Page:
We set out the changes to our methodology for calculating redress for consumers who suffered financial loss from transferring from a defined benefit to a defined contribution pension scheme following non-compliant advice. This includes former members of the British Steel Pension Scheme.
Why we are changing
On 2 August, we published CP22/15. We proposed changes to our methodology for calculating redress for consumers who received non-compliant advice to transfer from a defined benefit (DB) pension scheme to a defined contribution (DC) pension scheme. This policy statement summarises the feedback we received and the changes we have made to the methodology as a result.
Consumers may have suffered financial loss if they received non-compliant DB pension transfer advice from a firm and would have remained in their DB pension without that advice. We expect firms to use the methodology to calculate how much redress should be paid to consumers to put them back in the position they would have been in if they had remained in their DB scheme.
Who this is for
- regulated firms who provide, or used to provide, advice on transfers from DB pension schemes to personal DC pension schemes
- actuarial specialists who carry out calculations for regulated firms
- industry groups/trade bodies
- individual consumers who transferred their pension, and their representatives
- consumer groups
- insurers who provide professional indemnity insurance (PII) for regulated firms
The legal instrument in this policy statement contains final rules and guidance. There will be an implementation period of just over 4 months before the changes take effect on 1 April 2023.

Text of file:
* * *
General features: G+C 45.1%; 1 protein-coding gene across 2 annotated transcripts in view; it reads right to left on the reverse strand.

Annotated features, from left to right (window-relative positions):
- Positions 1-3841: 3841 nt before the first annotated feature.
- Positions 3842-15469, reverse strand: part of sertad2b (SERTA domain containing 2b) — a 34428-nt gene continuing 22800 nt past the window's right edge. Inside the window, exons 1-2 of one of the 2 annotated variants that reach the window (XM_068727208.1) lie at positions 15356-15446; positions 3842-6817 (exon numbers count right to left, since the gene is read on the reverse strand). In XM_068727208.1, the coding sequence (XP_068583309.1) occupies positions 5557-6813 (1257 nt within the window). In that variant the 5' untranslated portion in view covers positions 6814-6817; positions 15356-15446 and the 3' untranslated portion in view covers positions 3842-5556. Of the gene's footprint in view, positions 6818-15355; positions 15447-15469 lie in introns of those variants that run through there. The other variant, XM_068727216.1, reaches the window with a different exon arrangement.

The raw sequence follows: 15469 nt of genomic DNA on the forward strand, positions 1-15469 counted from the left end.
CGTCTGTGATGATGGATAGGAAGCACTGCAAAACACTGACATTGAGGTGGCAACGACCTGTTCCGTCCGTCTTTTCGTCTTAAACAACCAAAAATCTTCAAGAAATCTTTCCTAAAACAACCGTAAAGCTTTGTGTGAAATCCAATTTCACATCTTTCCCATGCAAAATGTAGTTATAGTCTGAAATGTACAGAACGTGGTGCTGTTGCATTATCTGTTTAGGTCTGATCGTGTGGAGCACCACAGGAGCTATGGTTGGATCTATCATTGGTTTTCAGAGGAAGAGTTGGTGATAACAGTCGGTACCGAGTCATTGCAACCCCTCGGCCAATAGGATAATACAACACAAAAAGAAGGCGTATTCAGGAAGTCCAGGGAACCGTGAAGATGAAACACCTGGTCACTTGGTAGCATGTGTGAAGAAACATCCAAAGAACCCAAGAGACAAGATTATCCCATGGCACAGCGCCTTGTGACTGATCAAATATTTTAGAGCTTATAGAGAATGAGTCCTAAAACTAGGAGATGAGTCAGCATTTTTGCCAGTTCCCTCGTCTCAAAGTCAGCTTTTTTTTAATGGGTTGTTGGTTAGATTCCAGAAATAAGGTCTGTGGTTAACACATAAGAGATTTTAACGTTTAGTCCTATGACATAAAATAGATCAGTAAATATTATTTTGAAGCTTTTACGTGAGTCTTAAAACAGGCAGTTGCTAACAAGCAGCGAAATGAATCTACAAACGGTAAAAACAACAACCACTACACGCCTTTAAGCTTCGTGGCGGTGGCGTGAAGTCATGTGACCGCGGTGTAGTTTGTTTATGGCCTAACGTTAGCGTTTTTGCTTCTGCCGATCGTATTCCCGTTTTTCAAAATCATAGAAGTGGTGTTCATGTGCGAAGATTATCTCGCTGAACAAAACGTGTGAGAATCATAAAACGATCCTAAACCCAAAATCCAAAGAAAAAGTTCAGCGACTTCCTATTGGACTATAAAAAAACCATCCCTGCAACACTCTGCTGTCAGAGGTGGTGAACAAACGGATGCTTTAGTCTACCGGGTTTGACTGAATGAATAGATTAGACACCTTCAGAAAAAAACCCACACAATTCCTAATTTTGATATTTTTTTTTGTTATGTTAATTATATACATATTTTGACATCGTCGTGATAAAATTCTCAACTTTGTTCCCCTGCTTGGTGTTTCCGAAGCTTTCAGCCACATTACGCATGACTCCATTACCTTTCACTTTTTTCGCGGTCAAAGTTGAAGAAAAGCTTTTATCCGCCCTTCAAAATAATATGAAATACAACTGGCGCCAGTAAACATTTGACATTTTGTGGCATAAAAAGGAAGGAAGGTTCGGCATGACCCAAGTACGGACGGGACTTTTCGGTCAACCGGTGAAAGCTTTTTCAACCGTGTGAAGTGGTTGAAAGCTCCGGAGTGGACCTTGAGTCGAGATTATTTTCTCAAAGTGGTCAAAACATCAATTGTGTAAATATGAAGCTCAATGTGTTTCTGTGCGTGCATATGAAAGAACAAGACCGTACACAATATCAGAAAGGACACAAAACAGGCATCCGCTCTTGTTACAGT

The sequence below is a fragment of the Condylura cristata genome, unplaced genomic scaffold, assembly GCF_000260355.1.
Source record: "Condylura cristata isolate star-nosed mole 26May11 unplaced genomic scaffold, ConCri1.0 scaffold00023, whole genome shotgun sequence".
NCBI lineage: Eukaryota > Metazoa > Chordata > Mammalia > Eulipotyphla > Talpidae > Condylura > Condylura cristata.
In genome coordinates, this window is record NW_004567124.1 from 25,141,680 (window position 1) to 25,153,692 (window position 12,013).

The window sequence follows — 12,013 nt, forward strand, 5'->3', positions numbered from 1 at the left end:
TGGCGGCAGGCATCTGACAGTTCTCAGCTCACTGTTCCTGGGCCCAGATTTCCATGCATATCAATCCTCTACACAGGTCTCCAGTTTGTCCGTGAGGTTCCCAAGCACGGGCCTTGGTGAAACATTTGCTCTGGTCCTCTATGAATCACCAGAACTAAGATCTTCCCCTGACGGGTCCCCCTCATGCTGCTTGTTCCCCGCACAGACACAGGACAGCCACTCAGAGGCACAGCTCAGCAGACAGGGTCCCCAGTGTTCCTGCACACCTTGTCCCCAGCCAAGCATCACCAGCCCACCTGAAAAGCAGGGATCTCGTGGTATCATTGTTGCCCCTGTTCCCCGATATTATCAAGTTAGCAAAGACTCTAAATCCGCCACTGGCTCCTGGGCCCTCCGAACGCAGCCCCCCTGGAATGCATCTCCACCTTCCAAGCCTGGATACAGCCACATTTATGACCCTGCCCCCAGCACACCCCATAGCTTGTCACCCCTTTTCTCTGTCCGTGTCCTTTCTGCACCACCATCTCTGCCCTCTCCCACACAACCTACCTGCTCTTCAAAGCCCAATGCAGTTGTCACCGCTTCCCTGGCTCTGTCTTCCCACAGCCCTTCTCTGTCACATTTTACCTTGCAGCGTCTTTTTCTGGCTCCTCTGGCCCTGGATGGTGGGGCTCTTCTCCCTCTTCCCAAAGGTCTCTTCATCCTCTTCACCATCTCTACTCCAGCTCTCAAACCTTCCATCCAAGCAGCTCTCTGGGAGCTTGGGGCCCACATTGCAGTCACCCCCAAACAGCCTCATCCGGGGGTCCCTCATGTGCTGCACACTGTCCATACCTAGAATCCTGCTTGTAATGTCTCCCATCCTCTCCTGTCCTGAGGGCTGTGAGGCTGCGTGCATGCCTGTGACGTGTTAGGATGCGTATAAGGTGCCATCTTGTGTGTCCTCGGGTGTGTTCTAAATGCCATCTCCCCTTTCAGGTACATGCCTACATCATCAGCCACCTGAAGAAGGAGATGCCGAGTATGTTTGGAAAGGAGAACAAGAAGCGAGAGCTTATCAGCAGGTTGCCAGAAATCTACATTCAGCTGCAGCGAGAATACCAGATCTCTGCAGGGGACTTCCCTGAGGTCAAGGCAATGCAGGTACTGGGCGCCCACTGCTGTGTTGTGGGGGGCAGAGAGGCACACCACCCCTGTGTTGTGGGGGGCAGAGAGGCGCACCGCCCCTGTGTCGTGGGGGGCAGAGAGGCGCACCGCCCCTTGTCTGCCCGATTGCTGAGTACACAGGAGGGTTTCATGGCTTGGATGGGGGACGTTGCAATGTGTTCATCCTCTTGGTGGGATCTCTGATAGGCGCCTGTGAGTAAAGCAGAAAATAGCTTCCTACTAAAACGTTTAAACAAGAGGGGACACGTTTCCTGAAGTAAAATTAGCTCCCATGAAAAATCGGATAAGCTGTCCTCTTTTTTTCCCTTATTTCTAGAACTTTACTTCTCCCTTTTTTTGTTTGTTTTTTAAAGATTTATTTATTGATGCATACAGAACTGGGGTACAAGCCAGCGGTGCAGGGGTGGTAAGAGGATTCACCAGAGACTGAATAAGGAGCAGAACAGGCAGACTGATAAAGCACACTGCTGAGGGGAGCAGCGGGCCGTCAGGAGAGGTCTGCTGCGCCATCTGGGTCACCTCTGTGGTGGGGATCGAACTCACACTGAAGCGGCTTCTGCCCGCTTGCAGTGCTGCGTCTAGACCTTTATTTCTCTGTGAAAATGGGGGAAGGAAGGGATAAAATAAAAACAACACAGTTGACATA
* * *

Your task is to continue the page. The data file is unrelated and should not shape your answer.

If your firm is affected by these changes you need to take necessary steps over the next few months to be ready to comply.
We last carried out a review of the methodology in 2016 and published final guidance in FG17/9 in 2017, committing to undertake a review every 4 years in the accompanying feedback statement.
In September 2021, we published a statement announcing that we would start this periodic review of the methodology by the end of the year.
On 2 August, we published CP22/15, setting out the findings of the review and proposing some changes to the general methodology.
Clarifications to our rules and guidance
We have been asked to clarify the rules and guidance in DISP Appendix 4 that firms must use from 1 April 2023 when calculating redress for non-compliant pension transfer advice.
When firms have calculated the difference between the value of the defined benefit and defined contribution pensions (the primary compensation sum), they need to determine any consequential losses (the secondary compensation sum). The secondary compensation sum (DISP App 4.3.29R(2)) should be offset against any gains the consumer has made following the calculation of the primary compensation sum. This avoids consumers being given more redress than they need to put them back in the position they would have been in had they not transferred out.
For example, where the primary compensation calculation shows a gain of £2,000 and the secondary compensation sum is £3,000, the firm owes the consumer £1,000.
The valuation date for valuing pension benefits is the first day of the quarter, not the first working day or first business day. For example, during the first quarter the new rules are in force, benefits must be valued as at Saturday 1 April 2023.
Consumer price index (CPI):
In PS22/13, there was an error in the legal instrument for calculating post-retirement CPI. The online Handbook has been updated with the correct formula.
To comply with their obligations (DISP 1.4.1R(4)), firms must provide explanations of redress offers. We also encourage firms to direct consumers to our webpage on defined benefit pension transfer redress calculations.